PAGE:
The end of the war

May 8, 2015 Agencies
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Israel’s President Reuven Rivlin and Israel’s ambassador to the United Nations have both delivered important speeches on the 70th anniversary marking the end of WWII.

Addressing the General Assembly of the United Nations, Ambassador Ron Prosser said:

Ambassador Ron Prosser addresses the UN General Assembly    Photo: Israel Mission to the UN, New York

Ambassador Ron Prosser addresses the UN General Assembly                               Photo credit : Israel Mission to the UN, New York

Before I begin, I want to thank Ambassador Dapkiunas and the government of Belarus for the special tree planting ceremony that took place earlier.

Seventy-five years ago, at the dawn of the Second World War, Europe was locked in the grip of tyranny. Hitler’s Reich had already conquered huge swaths of Europe and the shadow of oppression grew day by day as the Nazis subjugated, devastated, and exterminated anyone they deemed different and inferior.

With the forces of fascism advancing, the Allied forces knew they had no choice but to liberate Europe from the grip of tyranny. History and circumstance called for bravery and a generation of men and women answered the call. To paraphrase Winston Churchill, they fought on the beaches, they fought on the landing grounds, they fought in the fields and in the streets, they fought in the hills; they never surrendered.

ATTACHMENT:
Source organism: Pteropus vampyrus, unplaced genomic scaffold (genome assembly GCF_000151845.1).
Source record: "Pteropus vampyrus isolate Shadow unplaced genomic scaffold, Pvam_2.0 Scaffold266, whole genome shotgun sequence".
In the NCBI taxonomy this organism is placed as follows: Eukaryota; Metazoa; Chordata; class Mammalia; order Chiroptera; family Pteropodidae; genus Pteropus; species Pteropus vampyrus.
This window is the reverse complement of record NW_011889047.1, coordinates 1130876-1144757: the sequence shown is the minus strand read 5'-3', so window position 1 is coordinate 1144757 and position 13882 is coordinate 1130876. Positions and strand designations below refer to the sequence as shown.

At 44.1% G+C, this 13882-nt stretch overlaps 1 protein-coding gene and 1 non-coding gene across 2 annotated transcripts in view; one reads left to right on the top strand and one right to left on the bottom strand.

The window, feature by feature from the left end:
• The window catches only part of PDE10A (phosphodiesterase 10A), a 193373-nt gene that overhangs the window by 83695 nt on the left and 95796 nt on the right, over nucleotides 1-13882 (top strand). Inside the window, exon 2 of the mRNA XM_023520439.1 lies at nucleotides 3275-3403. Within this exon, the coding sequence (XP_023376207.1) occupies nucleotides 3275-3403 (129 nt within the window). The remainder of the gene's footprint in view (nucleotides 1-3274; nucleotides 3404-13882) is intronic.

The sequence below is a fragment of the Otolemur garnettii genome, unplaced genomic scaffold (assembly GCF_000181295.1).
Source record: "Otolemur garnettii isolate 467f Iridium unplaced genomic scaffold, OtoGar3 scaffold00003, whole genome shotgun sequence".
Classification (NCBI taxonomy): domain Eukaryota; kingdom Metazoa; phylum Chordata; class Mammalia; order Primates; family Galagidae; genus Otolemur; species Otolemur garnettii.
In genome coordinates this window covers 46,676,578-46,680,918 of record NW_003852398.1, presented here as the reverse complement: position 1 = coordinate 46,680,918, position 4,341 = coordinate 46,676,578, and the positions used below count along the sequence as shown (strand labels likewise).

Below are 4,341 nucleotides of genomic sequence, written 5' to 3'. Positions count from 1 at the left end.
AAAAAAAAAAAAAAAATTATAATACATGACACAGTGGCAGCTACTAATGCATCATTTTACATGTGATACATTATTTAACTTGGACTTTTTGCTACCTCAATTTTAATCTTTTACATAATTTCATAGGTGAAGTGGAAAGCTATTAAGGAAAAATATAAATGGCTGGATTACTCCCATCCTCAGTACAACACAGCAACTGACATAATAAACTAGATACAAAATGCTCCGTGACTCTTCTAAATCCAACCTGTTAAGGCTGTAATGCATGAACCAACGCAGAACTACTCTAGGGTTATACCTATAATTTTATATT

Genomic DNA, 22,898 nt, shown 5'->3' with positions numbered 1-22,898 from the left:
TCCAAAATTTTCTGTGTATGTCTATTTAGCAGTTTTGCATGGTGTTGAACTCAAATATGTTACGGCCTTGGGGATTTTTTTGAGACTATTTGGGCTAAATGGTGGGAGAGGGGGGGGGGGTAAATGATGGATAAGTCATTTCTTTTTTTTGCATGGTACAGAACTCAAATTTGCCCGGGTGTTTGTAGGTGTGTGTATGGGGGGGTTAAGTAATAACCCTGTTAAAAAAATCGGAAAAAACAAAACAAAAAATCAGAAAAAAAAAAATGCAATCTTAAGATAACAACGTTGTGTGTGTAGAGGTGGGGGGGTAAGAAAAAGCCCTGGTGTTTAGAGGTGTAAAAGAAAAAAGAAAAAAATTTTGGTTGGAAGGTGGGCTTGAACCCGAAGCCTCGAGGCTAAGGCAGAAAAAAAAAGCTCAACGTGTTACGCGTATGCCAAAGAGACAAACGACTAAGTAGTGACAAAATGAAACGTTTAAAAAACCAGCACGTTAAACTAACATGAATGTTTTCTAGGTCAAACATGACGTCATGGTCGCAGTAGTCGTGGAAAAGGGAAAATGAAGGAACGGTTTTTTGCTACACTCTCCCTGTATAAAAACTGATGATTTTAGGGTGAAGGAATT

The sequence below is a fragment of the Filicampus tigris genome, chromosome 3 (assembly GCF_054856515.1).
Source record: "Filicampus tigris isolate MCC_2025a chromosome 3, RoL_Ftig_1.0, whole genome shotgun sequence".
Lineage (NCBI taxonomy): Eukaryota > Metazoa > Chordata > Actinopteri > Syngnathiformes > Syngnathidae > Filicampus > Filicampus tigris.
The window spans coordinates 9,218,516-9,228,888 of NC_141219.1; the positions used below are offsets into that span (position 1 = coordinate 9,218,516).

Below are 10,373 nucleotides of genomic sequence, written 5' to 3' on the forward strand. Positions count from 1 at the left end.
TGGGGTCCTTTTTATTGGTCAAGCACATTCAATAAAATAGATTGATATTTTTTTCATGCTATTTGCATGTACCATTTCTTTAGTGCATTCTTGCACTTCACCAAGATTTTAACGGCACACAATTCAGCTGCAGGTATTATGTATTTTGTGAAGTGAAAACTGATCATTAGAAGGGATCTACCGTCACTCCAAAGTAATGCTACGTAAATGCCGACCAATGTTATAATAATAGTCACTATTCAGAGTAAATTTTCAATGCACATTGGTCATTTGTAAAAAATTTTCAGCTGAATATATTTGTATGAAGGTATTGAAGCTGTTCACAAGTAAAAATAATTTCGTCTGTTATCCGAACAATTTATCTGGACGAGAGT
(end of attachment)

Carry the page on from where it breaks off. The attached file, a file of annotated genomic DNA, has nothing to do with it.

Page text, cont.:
We owe our freedom to the courage and determination of the Allied armies – the United States, Great Britain, the Soviet Union, Canada, France, and other countries – that fought to restore freedom to Europe. The nations that joined together to defeat the Nazis did not always agree, but despite their political differences they knew that evil had to be stopped.

The losses were immense – the Russians alone lost over 20 million people. It was a terrible price to pay. They stood up to the forces of nature and stood up to the Nazi’s evil human nature. The people of Israel will never ever forget the bravery and sacrifices made by the Russian people. Today we honor all those who made victory possible. Some of those people – the veterans – are here with us today. We also mourn the tens of millions of victims of history’s darkest hour.

Mr. President,

For Israel and the Jewish people, World War II is synonymous with the Holocaust. Families were torn apart, vibrant communities destroyed, and one-third of the Jewish people – including one million children – were murdered. We are still haunted by the devastation. The numbers tattooed on the arms of our parents and grandparents are an enduring reminder of the horrors that they suffered – of a time when a person was a number rather than someone’s father or brother or son.

The hands of time now threaten to cloud the world’s memory. With every passing year, the number of survivors, veterans, and witnesses left to recount their first-hand experiences diminishes. And so the responsibility falls to us to ensure that the lessons of history are passed to future generations.

Mr. President,

Freedom is once again under attack. The radical Islamists marching across the Middle East and North Africa are every bit as determined and dangerous as the Nazi forces that marched across Europe.

Seventy-five years ago men, women, and children were rounded up and murdered because of what they believed, where they came from, how they looked, and whom they loved. The same crimes are taking place in the Middle East. Activists and political opponents are being silenced, homosexuals are being hanged, and Christians are being beheaded.

Make no mistake, evil is alive and well – and not just in the Middle East. In the heart of civilized Europe, angry mobs can be heard chanting “Gas the Jews,” firebombs have been thrown at synagogues, young men are afraid to walk down the street wearing a kippah, and a kosher grocery store is targeted for attack.